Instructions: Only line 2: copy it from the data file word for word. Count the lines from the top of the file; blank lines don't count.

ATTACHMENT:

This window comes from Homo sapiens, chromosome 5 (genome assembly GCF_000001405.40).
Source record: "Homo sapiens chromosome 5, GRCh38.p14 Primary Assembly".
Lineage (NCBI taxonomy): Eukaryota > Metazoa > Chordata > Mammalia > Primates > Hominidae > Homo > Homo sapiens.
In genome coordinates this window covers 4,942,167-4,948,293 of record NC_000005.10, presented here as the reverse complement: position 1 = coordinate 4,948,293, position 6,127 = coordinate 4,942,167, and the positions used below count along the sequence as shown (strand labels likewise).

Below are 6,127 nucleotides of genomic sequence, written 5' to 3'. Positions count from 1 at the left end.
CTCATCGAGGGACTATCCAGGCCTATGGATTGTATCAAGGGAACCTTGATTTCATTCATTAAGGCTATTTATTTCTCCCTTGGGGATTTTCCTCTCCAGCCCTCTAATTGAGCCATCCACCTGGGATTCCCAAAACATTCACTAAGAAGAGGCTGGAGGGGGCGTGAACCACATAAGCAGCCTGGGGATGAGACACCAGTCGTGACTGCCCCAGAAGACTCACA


Source record: "Homo sapiens chromosome 5, GRCh38.p14 Primary Assembly".